Diurnal wind-driven processes on the northern Monterey Bay inner shelf Public Deposited

http://ir.library.oregonstate.edu/concern/graduate_thesis_or_dissertations/qz20sv905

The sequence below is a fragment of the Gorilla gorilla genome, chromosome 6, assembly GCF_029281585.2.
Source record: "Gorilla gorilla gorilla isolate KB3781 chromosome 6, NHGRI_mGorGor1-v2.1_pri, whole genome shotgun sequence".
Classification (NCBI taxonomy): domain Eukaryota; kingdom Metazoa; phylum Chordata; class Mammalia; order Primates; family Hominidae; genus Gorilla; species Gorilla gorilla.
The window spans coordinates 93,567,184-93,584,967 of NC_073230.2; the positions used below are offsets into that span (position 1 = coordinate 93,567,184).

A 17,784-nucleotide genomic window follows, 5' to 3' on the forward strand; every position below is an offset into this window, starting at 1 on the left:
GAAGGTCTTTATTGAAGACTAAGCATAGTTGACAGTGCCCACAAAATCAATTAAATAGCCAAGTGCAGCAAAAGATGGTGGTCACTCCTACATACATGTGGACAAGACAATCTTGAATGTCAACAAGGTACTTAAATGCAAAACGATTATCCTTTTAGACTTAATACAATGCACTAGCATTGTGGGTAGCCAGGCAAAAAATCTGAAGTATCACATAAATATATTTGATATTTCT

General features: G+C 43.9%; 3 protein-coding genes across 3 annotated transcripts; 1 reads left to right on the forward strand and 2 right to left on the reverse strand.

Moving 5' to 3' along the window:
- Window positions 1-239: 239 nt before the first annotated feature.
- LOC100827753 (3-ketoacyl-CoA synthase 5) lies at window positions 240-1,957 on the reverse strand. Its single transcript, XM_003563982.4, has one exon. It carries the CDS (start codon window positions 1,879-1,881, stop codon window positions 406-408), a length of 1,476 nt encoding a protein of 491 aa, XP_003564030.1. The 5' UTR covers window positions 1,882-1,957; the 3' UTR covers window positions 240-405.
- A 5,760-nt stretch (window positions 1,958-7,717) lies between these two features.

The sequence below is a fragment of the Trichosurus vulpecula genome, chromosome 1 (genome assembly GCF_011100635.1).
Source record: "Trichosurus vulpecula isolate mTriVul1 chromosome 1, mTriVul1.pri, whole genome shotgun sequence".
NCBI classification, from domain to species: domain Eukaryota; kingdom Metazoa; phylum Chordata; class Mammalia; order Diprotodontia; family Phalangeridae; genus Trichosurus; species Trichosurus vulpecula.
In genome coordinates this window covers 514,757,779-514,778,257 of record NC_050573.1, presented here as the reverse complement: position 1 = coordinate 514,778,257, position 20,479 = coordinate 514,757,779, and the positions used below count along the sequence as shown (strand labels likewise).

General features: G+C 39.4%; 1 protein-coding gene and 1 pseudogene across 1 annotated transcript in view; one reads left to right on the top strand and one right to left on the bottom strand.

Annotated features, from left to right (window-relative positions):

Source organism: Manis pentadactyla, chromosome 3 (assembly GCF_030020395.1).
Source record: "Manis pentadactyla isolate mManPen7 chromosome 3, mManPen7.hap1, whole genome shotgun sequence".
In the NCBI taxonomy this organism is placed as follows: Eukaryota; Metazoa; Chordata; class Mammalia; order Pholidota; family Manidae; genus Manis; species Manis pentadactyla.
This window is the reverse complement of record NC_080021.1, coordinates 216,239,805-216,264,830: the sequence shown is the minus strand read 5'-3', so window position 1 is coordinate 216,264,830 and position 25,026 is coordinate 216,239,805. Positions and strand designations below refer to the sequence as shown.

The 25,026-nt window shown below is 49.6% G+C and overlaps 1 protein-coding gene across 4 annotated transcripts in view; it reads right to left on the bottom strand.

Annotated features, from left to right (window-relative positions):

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  • In the summer of 2007, a biophysical experiment was conducted to identify physical processes that determine the delivery of invertebrate larvae and juvenile rockfish to rocky intertidal and kelp forest communities in northern Monterey Bay, California. The experiment was sponsored by the Partnership for Interdisciplinary Studies of Coastal Oceans (PISCO) and collected physical measurements including velocity from acoustic Doppler current profilers, surface gravity wave heights measured acoustically, and temperature from thermistor chain arrays both along- and across- the inner shelf in water depths of 10 – 60 m. The inner shelf is the transition between the nearshore and mid-shelf zones, and is defined where surface and bottom Ekman boundary layers overlap. Previous work has shown that the inner shelf in this region is rich in physical processes across many space and time scales. The goal here is to identify and quantify the dominant processes at the diurnal (24 hour) period. Diurnal tides contribute less than 10% of the observed currents. Thus the focus is on the oceanic response to a strong (8 - 15 m/s daily maximum) along-shelf sea breeze which forces offshore surface Ekman transport, drives average upwelling velocities of 26 m/day, and cools the water column 2 – 4 degrees/day. At 15 m (20 m) depth, measured diurnal surface transport is 36% ± 9% (77% ± 12%) of full theoretical Ekman transport. Examination of a diurnal heat budget shows that vertical advection is the dominant process during afternoon cooling (both horizontal advection and solar insolation are sources of heat during this period), and is needed to close the heat budget to within 5%. In contrast, during evening/early morning heating 92% of the observed heating is explained by along-shelf advection of a temperature gradient within the upwelling shadow, much greater than the heating attributed to either solar insolation (2%) or onshore motions (2%). Thus, the diurnal heat budget is closed to within a few percent and explained by two-dimensional processes: vertical advection by wind-driven upwelling during cooling and along-shelf advection during heating.
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